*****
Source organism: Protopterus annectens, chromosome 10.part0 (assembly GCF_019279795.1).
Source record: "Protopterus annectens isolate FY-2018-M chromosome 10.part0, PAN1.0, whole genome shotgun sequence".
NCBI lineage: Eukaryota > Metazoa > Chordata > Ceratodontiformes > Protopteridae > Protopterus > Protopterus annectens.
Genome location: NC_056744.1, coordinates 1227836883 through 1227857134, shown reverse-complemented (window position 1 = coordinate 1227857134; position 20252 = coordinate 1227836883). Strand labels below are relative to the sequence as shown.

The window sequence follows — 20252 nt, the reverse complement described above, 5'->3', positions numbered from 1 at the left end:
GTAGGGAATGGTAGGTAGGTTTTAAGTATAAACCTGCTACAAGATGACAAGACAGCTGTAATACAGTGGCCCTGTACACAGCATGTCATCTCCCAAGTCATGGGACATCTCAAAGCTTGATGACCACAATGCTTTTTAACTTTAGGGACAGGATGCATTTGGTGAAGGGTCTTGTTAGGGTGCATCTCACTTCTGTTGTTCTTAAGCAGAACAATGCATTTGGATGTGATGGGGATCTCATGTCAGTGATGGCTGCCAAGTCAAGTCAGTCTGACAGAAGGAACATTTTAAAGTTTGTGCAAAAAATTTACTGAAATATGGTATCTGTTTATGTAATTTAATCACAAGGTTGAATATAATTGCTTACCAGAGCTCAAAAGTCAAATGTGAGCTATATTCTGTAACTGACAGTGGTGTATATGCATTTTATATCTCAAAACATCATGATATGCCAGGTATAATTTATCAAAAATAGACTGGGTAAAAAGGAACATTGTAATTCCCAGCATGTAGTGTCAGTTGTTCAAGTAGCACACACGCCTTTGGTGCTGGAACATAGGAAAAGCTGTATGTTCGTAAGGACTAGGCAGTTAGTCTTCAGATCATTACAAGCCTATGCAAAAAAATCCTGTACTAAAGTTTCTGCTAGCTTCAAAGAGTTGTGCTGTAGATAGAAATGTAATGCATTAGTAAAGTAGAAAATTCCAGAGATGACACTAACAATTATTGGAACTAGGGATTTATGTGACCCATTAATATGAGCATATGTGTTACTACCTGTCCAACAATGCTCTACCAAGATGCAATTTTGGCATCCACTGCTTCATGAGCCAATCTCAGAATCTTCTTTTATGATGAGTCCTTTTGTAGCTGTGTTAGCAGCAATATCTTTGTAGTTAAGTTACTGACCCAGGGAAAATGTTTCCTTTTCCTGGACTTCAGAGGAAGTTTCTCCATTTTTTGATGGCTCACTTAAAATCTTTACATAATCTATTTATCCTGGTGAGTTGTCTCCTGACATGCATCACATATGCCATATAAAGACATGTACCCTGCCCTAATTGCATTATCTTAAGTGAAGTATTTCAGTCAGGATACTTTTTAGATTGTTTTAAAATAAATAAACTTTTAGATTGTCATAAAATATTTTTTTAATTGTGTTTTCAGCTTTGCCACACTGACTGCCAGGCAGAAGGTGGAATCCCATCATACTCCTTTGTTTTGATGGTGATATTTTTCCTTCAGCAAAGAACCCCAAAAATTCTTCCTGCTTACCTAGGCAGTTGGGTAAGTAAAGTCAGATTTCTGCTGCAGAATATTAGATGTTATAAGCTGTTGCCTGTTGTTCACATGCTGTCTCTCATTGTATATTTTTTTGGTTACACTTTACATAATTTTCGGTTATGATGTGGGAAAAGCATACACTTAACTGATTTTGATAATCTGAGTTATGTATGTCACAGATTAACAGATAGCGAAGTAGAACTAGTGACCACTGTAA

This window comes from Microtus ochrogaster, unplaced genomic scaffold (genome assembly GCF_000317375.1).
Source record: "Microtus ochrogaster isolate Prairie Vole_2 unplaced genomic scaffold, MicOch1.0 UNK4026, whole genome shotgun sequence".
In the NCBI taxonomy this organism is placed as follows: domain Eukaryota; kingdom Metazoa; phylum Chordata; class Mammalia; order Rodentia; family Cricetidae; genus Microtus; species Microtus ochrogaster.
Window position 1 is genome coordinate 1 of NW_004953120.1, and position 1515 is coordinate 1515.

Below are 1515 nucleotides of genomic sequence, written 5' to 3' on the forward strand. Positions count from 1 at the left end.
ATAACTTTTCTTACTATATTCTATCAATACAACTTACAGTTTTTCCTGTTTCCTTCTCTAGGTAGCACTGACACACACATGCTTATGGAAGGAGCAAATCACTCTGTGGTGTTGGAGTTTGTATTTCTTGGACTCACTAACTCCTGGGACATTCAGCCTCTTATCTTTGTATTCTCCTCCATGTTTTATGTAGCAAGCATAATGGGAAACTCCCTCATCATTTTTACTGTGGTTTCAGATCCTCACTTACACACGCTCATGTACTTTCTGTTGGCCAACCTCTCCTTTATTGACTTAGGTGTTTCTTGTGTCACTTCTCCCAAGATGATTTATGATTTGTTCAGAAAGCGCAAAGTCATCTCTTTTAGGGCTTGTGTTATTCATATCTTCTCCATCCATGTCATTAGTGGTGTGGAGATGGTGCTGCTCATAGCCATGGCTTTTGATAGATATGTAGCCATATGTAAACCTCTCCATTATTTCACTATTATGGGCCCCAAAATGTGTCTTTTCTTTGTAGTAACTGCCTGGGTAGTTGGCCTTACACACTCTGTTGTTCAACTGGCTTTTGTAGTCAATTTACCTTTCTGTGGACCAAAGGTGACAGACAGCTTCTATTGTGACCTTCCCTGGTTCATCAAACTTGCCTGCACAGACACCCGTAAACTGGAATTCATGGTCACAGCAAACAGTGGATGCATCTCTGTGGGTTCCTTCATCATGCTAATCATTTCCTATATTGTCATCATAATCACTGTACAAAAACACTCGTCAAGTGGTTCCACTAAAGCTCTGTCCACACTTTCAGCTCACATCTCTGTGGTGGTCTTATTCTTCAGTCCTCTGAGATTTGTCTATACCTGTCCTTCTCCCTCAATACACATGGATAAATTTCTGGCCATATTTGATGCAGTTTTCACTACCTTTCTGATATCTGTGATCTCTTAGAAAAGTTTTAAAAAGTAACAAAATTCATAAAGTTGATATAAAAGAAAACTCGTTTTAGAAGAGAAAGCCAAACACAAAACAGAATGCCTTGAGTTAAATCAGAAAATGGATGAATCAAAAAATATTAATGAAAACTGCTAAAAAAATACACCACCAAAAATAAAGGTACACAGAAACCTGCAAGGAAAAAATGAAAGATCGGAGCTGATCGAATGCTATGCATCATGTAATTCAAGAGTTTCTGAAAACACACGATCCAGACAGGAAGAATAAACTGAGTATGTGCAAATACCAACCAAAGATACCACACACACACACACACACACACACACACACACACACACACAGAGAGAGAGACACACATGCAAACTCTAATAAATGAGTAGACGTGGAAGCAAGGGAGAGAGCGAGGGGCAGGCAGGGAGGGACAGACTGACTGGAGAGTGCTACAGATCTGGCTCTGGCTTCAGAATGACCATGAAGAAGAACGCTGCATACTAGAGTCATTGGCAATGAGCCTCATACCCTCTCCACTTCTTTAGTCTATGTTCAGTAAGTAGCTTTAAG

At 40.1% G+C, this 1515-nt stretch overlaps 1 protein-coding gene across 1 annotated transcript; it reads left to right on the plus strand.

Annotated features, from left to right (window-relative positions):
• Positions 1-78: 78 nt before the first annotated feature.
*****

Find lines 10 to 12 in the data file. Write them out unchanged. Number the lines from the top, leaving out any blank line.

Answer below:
Window position 1 is genome coordinate 1 of NW_004953120.1, and position 1515 is coordinate 1515.

Below are 1515 nucleotides of genomic sequence, written 5' to 3' on the forward strand. Positions count from 1 at the left end.
ATAACTTTTCTTACTATATTCTATCAATACAACTTACAGTTTTTCCTGTTTCCTTCTCTAGGTAGCACTGACACACACATGCTTATGGAAGGAGCAAATCACTCTGTGGTGTTGGAGTTTGTATTTCTTGGACTCACTAACTCCTGGGACATTCAGCCTCTTATCTTTGTATTCTCCTCCATGTTTTATGTAGCAAGCATAATGGGAAACTCCCTCATCATTTTTACTGTGGTTTCAGATCCTCACTTACACACGCTCATGTACTTTCTGTTGGCCAACCTCTCCTTTATTGACTTAGGTGTTTCTTGTGTCACTTCTCCCAAGATGATTTATGATTTGTTCAGAAAGCGCAAAGTCATCTCTTTTAGGGCTTGTGTTATTCATATCTTCTCCATCCATGTCATTAGTGGTGTGGAGATGGTGCTGCTCATAGCCATGGCTTTTGATAGATATGTAGCCATATGTAAACCTCTCCATTATTTCACTATTATGGGCCCCAAAATGTGTCTTTTCTTTGTAGTAACTGCCTGGGTAGTTGGCCTTACACACTCTGTTGTTCAACTGGCTTTTGTAGTCAATTTACCTTTCTGTGGACCAAAGGTGACAGACAGCTTCTATTGTGACCTTCCCTGGTTCATCAAACTTGCCTGCACAGACACCCGTAAACTGGAATTCATGGTCACAGCAAACAGTGGATGCATCTCTGTGGGTTCCTTCATCATGCTAATCATTTCCTATATTGTCATCATAATCACTGTACAAAAACACTCGTCAAGTGGTTCCACTAAAGCTCTGTCCACACTTTCAGCTCACATCTCTGTGGTGGTCTTATTCTTCAGTCCTCTGAGATTTGTCTATACCTGTCCTTCTCCCTCAATACACATGGATAAATTTCTGGCCATATTTGATGCAGTTTTCACTACCTTTCTGATATCTGTGATCTCTTAGAAAAGTTTTAAAAAGTAACAAAATTCATAAAGTTGATATAAAAGAAAACTCGTTTTAGAAGAGAAAGCCAAACACAAAACAGAATGCCTTGAGTTAAATCAGAAAATGGATGAATCAAAAAATATTAATGAAAACTGCTAAAAAAATACACCACCAAAAATAAAGGTACACAGAAACCTGCAAGGAAAAAATGAAAGATCGGAGCTGATCGAATGCTATGCATCATGTAATTCAAGAGTTTCTGAAAACACACGATCCAGACAGGAAGAATAAACTGAGTATGTGCAAATACCAACCAAAGATACCACACACACACACACACACACACACACACACACACACACACAGAGAGAGAGACACACATGCAAACTCTAATAAATGAGTAGACGTGGAAGCAAGGGAGAGAGCGAGGGGCAGGCAGGGAGGGACAGACTGACTGGAGAGTGCTACAGATCTGGCTCTGGCTTCAGAATGACCATGAAGAAGAACGCTGCATACTAGAGTCATTGGCAATGAGCCTCATACCCTCTCCACTTCTTTAGTCTATGTTCAGTAAGTAGCTTTAAG